The date: Friday, October 9, 1992. The place: the “21”, New York City.
I was in New York with my family for my brother’s wedding, and a private room at the “21” had been rented out for the rehearsal dinner the night before the the big event. The party was wonderful, with good company, good food, beautiful surroundings, and a not-too-bad performance by yours truly. (For those who don’t know me, I sing. If I recall correctly, the selections for that evening were “As Time Goes By”, and “New York State of Mind”.)
The hour was late, people were heading home, or to hotels, or elsewhere. My brothers were off to a bar to finish off the night, and seeing as I was a) tired, b) 19, and c) never much of a drinker, I was pretty much ready to head back to the hotel with my parents. I wandered down the stairs, and went over and looked into the bar on the main floor.
It was a fairly large room, dark wood panelled, and there were not a lot of people there. Almost immediately I saw my parents and several family friends sitting around a table laughing and talking. I stood in the doorway and said something along the lines of “Are we going soon?” (Yes, I was a bit of a stick-in-the-mud. See a), b), and c), above.)
A friend of my parents (“Mrs. B”) jumps up and jogs across the room. By the time she reaches me and latches on the my arm, she’s talking a mile a minute — pulling me into the room and firmly steering me around and belly-up to the bar.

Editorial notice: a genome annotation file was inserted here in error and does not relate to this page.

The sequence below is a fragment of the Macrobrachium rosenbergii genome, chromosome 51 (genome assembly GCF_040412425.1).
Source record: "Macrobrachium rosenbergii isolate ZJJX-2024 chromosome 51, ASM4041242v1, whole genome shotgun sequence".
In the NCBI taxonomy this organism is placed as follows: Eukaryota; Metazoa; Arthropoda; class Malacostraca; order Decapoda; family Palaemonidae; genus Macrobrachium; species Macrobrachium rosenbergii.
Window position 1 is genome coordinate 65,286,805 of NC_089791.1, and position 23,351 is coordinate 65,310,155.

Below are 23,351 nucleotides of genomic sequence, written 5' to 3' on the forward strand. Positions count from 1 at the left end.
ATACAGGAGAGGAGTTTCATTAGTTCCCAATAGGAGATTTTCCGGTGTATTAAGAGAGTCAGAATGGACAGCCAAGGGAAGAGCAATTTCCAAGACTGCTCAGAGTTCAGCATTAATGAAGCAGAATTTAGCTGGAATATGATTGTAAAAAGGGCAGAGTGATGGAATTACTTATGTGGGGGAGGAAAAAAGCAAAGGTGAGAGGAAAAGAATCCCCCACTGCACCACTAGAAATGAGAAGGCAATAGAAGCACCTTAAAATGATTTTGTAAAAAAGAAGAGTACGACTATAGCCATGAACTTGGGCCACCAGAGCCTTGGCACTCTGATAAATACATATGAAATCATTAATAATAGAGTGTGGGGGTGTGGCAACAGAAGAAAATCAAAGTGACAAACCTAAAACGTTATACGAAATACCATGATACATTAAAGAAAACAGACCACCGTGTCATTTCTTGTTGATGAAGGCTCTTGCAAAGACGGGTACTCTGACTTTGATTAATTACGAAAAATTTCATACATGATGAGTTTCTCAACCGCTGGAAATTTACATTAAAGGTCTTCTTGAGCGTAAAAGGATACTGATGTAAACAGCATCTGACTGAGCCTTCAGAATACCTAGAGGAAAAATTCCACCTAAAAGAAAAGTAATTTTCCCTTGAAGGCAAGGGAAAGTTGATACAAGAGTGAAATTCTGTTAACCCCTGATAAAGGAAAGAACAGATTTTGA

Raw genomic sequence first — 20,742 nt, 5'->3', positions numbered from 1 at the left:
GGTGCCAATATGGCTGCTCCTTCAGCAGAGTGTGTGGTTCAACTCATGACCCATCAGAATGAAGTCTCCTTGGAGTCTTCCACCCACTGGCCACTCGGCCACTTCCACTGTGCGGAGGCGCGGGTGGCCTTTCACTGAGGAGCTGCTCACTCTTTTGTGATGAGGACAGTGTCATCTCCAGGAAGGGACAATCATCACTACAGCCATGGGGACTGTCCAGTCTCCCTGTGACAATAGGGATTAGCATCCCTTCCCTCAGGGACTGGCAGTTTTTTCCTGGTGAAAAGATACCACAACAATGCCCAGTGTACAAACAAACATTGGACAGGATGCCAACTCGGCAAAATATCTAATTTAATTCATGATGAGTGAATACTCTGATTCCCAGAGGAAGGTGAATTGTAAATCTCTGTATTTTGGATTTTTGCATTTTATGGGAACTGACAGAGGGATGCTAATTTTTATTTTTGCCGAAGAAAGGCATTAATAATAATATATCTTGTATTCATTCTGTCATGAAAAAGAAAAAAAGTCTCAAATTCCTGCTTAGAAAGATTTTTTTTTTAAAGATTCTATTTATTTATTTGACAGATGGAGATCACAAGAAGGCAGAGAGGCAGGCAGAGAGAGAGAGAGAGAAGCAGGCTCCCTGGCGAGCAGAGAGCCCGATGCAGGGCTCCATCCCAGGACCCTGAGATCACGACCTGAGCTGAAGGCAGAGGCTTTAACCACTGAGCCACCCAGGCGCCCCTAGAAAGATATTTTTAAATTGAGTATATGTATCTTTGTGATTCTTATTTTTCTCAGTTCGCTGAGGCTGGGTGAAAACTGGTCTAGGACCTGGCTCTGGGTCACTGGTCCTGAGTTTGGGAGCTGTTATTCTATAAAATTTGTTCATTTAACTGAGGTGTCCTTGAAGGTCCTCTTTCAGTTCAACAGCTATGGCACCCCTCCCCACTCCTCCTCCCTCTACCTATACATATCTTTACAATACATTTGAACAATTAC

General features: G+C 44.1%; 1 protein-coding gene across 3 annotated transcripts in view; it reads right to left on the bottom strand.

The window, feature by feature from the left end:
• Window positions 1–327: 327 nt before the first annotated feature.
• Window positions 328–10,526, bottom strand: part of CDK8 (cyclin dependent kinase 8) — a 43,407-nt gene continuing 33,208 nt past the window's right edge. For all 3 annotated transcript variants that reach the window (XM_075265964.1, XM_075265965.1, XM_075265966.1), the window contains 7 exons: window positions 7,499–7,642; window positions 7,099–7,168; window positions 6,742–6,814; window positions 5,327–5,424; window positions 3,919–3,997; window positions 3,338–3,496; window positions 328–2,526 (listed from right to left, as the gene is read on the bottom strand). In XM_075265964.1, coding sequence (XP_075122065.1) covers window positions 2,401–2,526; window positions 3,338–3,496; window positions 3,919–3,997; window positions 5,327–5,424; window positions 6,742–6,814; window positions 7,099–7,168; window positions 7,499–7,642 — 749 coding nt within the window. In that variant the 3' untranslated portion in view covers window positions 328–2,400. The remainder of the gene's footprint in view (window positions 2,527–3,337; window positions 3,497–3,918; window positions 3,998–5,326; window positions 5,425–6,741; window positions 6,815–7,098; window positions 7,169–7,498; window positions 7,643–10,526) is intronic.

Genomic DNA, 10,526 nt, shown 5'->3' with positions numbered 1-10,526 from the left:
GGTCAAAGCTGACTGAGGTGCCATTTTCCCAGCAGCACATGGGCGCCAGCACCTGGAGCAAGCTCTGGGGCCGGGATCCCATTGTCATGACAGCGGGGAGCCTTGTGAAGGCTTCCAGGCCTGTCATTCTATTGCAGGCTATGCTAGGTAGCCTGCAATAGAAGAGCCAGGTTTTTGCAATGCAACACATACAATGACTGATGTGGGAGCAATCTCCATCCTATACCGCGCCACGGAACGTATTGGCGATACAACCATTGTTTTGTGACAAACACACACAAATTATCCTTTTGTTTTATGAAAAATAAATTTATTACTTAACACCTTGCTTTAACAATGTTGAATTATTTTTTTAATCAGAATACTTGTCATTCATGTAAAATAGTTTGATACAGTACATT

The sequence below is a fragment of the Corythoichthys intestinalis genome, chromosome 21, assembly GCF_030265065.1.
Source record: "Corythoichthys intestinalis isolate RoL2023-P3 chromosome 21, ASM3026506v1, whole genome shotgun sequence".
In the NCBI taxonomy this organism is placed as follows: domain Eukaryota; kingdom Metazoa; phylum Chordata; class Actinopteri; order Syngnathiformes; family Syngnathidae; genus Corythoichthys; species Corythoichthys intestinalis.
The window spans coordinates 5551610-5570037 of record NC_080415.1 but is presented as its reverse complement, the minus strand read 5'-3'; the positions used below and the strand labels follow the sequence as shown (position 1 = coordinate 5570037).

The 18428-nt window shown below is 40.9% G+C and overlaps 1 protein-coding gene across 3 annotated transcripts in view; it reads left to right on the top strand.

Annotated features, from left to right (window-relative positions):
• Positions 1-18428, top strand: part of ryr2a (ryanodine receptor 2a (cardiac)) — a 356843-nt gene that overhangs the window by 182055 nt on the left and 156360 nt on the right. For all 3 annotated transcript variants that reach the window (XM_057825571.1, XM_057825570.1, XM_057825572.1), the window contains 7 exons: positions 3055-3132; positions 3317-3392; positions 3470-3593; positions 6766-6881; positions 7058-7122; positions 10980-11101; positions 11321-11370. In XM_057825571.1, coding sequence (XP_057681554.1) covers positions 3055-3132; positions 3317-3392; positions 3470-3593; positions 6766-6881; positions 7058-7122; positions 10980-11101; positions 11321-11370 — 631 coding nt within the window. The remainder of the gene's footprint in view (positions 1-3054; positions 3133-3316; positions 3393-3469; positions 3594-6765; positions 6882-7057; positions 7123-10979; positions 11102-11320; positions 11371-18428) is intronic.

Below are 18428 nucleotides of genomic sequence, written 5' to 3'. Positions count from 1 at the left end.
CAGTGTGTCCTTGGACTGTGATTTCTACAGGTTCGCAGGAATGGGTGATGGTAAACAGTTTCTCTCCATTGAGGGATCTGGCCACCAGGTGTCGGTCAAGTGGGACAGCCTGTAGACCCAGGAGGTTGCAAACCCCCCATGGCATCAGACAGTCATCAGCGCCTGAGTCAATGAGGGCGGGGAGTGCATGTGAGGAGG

This is roughly what she said: “Hey Steve! Come on in! We’re not ready to go yet! Let me buy you a drink! Frank Sinatra’s standing right next to me!
This last bit comes in an urgent whisper just as we reach the bar. I pause a moment, blink, then look to my right — and as she said, there’s Frank having a quiet drink. He’s within easy arm’s reach.
Suddenly terrified of being thrown out of the bar if I say anything (I’m nineteen, remember, and breaking the law just standing there), and perhaps simply not wanting to disturb a man at his drink, I say nothing, sip my Coke, and drink in the presence of The Voice himself. After a few minutes, he finishes, stands up, and (with a small retinue of large friends from a nearby table) silently walks out.
As I look back on that night, I like to think that had I been older (or bolder), I would have offered the man a drink. His response would have then been to either accept the drink with his requisite good grace and then proceed to drink it in silence (possibly); said, “Leave me alone Kid” (more likely); or accepted the drink, and allowed me to strike up a conversation in which he would have proceeded to give me some sagely advice about the singing biz, calling me “Kid” the whole time, before shaking my hand and wishing me luck (Not Bloody Likely). That’s assuming I didn’t get my ass thrown out of the bar for disturbing their favorite customer.
So that’s the story. My fleeting brush with greatness (okay, there was also that one time I saw Sally Struthers on the streets of Oxford, but I digress). I hope you got something out of it — I’ll certainly never forget it.
Oh, and before I forget…. Happy Birthday Frank, wherever you are.